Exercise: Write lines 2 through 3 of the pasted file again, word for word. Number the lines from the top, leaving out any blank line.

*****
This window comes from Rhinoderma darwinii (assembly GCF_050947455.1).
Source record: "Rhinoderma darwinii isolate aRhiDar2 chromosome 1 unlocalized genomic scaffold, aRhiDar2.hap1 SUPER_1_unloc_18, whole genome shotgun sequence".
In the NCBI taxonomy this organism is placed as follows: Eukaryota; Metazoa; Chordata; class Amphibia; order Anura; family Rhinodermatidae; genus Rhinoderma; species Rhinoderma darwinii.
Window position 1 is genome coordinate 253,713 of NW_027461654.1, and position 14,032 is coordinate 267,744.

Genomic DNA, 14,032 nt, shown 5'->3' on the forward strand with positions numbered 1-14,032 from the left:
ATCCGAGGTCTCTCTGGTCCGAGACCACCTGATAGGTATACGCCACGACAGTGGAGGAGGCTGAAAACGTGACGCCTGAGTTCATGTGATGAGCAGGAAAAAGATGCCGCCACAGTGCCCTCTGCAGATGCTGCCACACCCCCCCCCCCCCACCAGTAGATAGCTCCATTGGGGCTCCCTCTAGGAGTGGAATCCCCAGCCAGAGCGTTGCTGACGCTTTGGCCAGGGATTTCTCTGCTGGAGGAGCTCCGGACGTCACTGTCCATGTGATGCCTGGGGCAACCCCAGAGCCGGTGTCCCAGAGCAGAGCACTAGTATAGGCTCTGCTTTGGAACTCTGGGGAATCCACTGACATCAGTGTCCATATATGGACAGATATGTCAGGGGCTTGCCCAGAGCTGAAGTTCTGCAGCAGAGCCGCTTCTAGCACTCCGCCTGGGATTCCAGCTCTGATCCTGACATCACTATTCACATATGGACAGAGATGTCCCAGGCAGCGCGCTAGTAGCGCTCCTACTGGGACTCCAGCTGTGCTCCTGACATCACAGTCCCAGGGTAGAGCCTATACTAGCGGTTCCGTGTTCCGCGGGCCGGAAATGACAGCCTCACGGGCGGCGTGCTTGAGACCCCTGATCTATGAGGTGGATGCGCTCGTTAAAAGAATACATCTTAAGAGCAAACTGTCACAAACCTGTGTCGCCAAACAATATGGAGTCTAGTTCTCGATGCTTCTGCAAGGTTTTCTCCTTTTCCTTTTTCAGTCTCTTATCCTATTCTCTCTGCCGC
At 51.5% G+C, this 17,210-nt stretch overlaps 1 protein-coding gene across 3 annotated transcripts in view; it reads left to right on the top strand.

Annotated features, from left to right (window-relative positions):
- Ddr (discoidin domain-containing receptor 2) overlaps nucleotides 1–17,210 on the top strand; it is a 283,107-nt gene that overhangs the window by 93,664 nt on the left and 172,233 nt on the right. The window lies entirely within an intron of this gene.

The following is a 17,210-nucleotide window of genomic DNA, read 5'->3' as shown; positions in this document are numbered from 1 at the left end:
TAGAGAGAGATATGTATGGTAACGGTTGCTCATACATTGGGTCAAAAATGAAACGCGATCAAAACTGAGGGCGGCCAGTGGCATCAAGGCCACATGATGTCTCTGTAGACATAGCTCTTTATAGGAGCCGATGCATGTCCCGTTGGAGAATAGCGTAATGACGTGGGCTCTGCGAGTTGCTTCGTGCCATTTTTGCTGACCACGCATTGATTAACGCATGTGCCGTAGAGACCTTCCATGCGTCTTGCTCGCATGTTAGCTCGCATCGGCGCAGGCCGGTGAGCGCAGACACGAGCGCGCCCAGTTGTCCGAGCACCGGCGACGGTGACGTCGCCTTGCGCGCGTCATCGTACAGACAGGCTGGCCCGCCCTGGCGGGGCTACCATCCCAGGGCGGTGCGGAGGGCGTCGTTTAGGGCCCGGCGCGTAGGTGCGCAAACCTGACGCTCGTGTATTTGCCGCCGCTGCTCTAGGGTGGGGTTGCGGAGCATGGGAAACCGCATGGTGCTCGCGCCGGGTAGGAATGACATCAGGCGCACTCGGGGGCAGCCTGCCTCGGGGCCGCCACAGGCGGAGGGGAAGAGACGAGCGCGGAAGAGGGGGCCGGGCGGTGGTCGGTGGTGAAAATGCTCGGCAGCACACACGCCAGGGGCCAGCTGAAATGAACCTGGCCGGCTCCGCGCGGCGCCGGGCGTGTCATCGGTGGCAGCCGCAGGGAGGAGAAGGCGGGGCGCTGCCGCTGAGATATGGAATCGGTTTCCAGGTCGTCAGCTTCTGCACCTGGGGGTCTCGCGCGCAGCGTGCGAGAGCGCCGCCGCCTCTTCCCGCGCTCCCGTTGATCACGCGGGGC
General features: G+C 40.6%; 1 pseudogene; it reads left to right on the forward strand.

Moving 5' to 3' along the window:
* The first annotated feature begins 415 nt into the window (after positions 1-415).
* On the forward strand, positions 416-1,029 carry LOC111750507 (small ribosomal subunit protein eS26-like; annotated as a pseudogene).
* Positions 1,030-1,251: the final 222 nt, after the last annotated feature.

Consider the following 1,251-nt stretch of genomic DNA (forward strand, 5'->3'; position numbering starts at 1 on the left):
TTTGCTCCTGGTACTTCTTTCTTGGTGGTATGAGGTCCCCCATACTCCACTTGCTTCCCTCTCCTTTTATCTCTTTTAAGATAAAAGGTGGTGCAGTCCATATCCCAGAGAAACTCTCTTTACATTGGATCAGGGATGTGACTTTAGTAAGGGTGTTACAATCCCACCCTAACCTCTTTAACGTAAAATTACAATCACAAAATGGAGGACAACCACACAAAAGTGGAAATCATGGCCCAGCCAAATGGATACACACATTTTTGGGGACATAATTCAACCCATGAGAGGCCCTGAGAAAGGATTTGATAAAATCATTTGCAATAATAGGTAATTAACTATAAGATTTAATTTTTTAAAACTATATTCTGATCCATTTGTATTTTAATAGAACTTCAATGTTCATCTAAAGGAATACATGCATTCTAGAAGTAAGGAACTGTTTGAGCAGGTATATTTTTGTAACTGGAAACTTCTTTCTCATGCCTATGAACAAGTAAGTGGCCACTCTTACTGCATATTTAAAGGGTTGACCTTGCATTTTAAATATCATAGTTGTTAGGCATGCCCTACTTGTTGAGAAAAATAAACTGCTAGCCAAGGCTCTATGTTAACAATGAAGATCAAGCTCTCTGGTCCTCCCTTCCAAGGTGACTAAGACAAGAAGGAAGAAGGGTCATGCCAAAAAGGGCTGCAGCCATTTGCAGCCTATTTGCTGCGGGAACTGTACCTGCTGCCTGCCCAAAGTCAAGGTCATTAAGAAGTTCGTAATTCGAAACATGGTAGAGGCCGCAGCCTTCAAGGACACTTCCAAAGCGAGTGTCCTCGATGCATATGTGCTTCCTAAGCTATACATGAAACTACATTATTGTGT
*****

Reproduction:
Source record: "Rhinoderma darwinii isolate aRhiDar2 chromosome 1 unlocalized genomic scaffold, aRhiDar2.hap1 SUPER_1_unloc_18, whole genome shotgun sequence".
In the NCBI taxonomy this organism is placed as follows: Eukaryota; Metazoa; Chordata; class Amphibia; order Anura; family Rhinodermatidae; genus Rhinoderma; species Rhinoderma darwinii.